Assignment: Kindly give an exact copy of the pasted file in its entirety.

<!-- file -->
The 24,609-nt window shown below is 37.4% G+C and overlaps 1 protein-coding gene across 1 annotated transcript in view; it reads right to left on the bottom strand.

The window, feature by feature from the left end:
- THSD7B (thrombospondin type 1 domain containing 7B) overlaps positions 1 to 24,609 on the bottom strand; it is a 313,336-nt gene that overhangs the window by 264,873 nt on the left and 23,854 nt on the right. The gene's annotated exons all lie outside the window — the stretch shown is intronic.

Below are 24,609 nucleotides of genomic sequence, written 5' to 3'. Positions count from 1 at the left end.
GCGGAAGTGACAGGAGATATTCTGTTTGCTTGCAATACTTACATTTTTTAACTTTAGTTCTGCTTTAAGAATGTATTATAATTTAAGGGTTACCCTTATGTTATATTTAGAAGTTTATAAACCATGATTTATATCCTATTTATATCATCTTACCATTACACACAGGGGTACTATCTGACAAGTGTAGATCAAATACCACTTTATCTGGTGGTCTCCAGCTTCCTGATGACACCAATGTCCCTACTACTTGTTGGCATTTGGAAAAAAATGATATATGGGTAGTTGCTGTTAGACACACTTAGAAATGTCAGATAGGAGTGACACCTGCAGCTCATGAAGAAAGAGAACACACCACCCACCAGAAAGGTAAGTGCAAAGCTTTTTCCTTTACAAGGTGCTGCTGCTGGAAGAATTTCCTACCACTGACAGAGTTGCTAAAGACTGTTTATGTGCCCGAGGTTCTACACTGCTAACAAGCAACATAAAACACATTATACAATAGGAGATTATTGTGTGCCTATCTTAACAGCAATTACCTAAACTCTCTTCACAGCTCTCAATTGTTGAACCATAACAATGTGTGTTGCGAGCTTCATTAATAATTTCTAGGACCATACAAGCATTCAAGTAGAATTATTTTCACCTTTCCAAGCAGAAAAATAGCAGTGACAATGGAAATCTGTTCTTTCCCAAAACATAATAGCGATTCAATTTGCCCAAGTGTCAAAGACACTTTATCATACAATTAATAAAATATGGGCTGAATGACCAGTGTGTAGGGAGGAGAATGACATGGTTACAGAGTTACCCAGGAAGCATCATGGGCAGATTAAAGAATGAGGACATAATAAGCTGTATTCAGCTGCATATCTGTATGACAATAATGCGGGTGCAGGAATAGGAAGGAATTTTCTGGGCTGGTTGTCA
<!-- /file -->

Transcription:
The 24,609-nt window shown below is 37.4% G+C and overlaps 1 protein-coding gene across 1 annotated transcript in view; it reads right to left on the bottom strand.

The window, feature by feature from the left end:
- THSD7B (thrombospondin type 1 domain containing 7B) overlaps positions 1 to 24,609 on the bottom strand; it is a 313,336-nt gene that overhangs the window by 264,873 nt on the left and 23,854 nt on the right. The gene's annotated exons all lie outside the window — the stretch shown is intronic.

Below are 24,609 nucleotides of genomic sequence, written 5' to 3'. Positions count from 1 at the left end.
GCGGAAGTGACAGGAGATATTCTGTTTGCTTGCAATACTTACATTTTTTAACTTTAGTTCTGCTTTAAGAATGTATTATAATTTAAGGGTTACCCTTATGTTATATTTAGAAGTTTATAAACCATGATTTATATCCTATTTATATCATCTTACCATTACACACAGGGGTACTATCTGACAAGTGTAGATCAAATACCACTTTATCTGGTGGTCTCCAGCTTCCTGATGACACCAATGTCCCTACTACTTGTTGGCATTTGGAAAAAAATGATATATGGGTAGTTGCTGTTAGACACACTTAGAAATGTCAGATAGGAGTGACACCTGCAGCTCATGAAGAAAGAGAACACACCACCCACCAGAAAGGTAAGTGCAAAGCTTTTTCCTTTACAAGGTGCTGCTGCTGGAAGAATTTCCTACCACTGACAGAGTTGCTAAAGACTGTTTATGTGCCCGAGGTTCTACACTGCTAACAAGCAACATAAAACACATTATACAATAGGAGATTATTGTGTGCCTATCTTAACAGCAATTACCTAAACTCTCTTCACAGCTCTCAATTGTTGAACCATAACAATGTGTGTTGCGAGCTTCATTAATAATTTCTAGGACCATACAAGCATTCAAGTAGAATTATTTTCACCTTTCCAAGCAGAAAAATAGCAGTGACAATGGAAATCTGTTCTTTCCCAAAACATAATAGCGATTCAATTTGCCCAAGTGTCAAAGACACTTTATCATACAATTAATAAAATATGGGCTGAATGACCAGTGTGTAGGGAGGAGAATGACATGGTTACAGAGTTACCCAGGAAGCATCATGGGCAGATTAAAGAATGAGGACATAATAAGCTGTATTCAGCTGCATATCTGTATGACAATAATGCGGGTGCAGGAATAGGAAGGAATTTTCTGGGCTGGTTGTCA